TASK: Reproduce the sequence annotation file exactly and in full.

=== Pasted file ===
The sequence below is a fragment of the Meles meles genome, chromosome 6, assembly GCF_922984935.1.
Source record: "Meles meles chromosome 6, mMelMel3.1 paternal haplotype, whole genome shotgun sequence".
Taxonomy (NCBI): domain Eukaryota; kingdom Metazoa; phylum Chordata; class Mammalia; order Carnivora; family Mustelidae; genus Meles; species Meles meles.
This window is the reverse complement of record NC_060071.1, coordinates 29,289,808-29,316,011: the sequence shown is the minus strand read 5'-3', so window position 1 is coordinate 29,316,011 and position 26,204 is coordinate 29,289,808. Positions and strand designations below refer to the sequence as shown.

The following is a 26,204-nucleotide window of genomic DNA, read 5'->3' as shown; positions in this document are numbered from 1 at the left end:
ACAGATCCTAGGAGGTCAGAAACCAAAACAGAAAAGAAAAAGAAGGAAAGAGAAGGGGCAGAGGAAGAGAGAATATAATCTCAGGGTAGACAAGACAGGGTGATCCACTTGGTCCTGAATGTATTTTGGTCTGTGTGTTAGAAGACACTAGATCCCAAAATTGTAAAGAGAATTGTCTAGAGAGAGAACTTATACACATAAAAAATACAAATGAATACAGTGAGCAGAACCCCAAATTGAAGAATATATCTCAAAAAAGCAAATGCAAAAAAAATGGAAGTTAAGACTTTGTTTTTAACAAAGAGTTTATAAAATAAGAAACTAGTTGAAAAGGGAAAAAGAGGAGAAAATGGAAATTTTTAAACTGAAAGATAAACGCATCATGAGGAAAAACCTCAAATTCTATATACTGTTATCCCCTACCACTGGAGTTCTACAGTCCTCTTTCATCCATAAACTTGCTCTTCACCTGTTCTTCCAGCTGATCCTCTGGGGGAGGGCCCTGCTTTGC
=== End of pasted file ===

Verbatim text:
The sequence below is a fragment of the Meles meles genome, chromosome 6, assembly GCF_922984935.1.
Source record: "Meles meles chromosome 6, mMelMel3.1 paternal haplotype, whole genome shotgun sequence".
Taxonomy (NCBI): domain Eukaryota; kingdom Metazoa; phylum Chordata; class Mammalia; order Carnivora; family Mustelidae; genus Meles; species Meles meles.
This window is the reverse complement of record NC_060071.1, coordinates 29,289,808-29,316,011: the sequence shown is the minus strand read 5'-3', so window position 1 is coordinate 29,316,011 and position 26,204 is coordinate 29,289,808. Positions and strand designations below refer to the sequence as shown.

The following is a 26,204-nucleotide window of genomic DNA, read 5'->3' as shown; positions in this document are numbered from 1 at the left end:
ACAGATCCTAGGAGGTCAGAAACCAAAACAGAAAAGAAAAAGAAGGAAAGAGAAGGGGCAGAGGAAGAGAGAATATAATCTCAGGGTAGACAAGACAGGGTGATCCACTTGGTCCTGAATGTATTTTGGTCTGTGTGTTAGAAGACACTAGATCCCAAAATTGTAAAGAGAATTGTCTAGAGAGAGAACTTATACACATAAAAAATACAAATGAATACAGTGAGCAGAACCCCAAATTGAAGAATATATCTCAAAAAAGCAAATGCAAAAAAAATGGAAGTTAAGACTTTGTTTTTAACAAAGAGTTTATAAAATAAGAAACTAGTTGAAAAGGGAAAAAGAGGAGAAAATGGAAATTTTTAAACTGAAAGATAAACGCATCATGAGGAAAAACCTCAAATTCTATATACTGTTATCCCCTACCACTGGAGTTCTACAGTCCTCTTTCATCCATAAACTTGCTCTTCACCTGTTCTTCCAGCTGATCCTCTGGGGGAGGGCCCTGCTTTGC